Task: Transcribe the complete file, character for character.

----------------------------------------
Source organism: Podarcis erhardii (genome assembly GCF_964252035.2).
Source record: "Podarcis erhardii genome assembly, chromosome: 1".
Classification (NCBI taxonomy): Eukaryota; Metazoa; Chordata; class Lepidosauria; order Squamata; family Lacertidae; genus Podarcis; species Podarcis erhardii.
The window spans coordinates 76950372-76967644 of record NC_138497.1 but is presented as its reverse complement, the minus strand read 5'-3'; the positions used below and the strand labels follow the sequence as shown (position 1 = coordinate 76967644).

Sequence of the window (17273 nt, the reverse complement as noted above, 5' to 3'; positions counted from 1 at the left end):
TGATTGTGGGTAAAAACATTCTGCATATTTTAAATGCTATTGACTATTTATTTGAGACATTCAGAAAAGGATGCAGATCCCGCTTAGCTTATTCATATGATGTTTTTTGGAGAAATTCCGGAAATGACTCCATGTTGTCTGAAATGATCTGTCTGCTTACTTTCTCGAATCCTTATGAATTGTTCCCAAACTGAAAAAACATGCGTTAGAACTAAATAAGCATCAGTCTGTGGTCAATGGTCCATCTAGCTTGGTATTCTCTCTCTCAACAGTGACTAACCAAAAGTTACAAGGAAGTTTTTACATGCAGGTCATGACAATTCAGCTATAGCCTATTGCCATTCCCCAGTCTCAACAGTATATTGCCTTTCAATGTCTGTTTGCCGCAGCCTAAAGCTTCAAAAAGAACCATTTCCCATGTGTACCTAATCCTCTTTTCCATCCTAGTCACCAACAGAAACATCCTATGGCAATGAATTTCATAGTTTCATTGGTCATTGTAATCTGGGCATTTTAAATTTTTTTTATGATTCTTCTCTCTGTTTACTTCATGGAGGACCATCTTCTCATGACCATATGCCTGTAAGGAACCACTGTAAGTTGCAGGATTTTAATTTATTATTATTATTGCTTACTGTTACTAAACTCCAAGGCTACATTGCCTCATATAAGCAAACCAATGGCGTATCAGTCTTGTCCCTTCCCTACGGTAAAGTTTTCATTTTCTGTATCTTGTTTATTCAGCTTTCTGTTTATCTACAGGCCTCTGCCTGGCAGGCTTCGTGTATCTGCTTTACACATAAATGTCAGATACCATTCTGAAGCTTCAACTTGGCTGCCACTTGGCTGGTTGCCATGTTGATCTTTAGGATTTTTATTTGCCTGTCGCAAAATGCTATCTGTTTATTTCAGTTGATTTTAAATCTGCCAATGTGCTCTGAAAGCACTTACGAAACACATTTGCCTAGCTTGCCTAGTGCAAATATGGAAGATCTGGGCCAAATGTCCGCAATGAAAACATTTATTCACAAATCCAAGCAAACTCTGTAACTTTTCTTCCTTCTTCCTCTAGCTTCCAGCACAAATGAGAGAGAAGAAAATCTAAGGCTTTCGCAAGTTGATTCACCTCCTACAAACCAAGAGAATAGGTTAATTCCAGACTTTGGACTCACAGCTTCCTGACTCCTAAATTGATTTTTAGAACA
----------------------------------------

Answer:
Source organism: Podarcis erhardii (genome assembly GCF_964252035.2).
Source record: "Podarcis erhardii genome assembly, chromosome: 1".
Classification (NCBI taxonomy): Eukaryota; Metazoa; Chordata; class Lepidosauria; order Squamata; family Lacertidae; genus Podarcis; species Podarcis erhardii.
The window spans coordinates 76950372-76967644 of record NC_138497.1 but is presented as its reverse complement, the minus strand read 5'-3'; the positions used below and the strand labels follow the sequence as shown (position 1 = coordinate 76967644).

Sequence of the window (17273 nt, the reverse complement as noted above, 5' to 3'; positions counted from 1 at the left end):
TGATTGTGGGTAAAAACATTCTGCATATTTTAAATGCTATTGACTATTTATTTGAGACATTCAGAAAAGGATGCAGATCCCGCTTAGCTTATTCATATGATGTTTTTTGGAGAAATTCCGGAAATGACTCCATGTTGTCTGAAATGATCTGTCTGCTTACTTTCTCGAATCCTTATGAATTGTTCCCAAACTGAAAAAACATGCGTTAGAACTAAATAAGCATCAGTCTGTGGTCAATGGTCCATCTAGCTTGGTATTCTCTCTCTCAACAGTGACTAACCAAAAGTTACAAGGAAGTTTTTACATGCAGGTCATGACAATTCAGCTATAGCCTATTGCCATTCCCCAGTCTCAACAGTATATTGCCTTTCAATGTCTGTTTGCCGCAGCCTAAAGCTTCAAAAAGAACCATTTCCCATGTGTACCTAATCCTCTTTTCCATCCTAGTCACCAACAGAAACATCCTATGGCAATGAATTTCATAGTTTCATTGGTCATTGTAATCTGGGCATTTTAAATTTTTTTTATGATTCTTCTCTCTGTTTACTTCATGGAGGACCATCTTCTCATGACCATATGCCTGTAAGGAACCACTGTAAGTTGCAGGATTTTAATTTATTATTATTATTGCTTACTGTTACTAAACTCCAAGGCTACATTGCCTCATATAAGCAAACCAATGGCGTATCAGTCTTGTCCCTTCCCTACGGTAAAGTTTTCATTTTCTGTATCTTGTTTATTCAGCTTTCTGTTTATCTACAGGCCTCTGCCTGGCAGGCTTCGTGTATCTGCTTTACACATAAATGTCAGATACCATTCTGAAGCTTCAACTTGGCTGCCACTTGGCTGGTTGCCATGTTGATCTTTAGGATTTTTATTTGCCTGTCGCAAAATGCTATCTGTTTATTTCAGTTGATTTTAAATCTGCCAATGTGCTCTGAAAGCACTTACGAAACACATTTGCCTAGCTTGCCTAGTGCAAATATGGAAGATCTGGGCCAAATGTCCGCAATGAAAACATTTATTCACAAATCCAAGCAAACTCTGTAACTTTTCTTCCTTCTTCCTCTAGCTTCCAGCACAAATGAGAGAGAAGAAAATCTAAGGCTTTCGCAAGTTGATTCACCTCCTACAAACCAAGAGAATAGGTTAATTCCAGACTTTGGACTCACAGCTTCCTGACTCCTAAATTGATTTTTAGAACA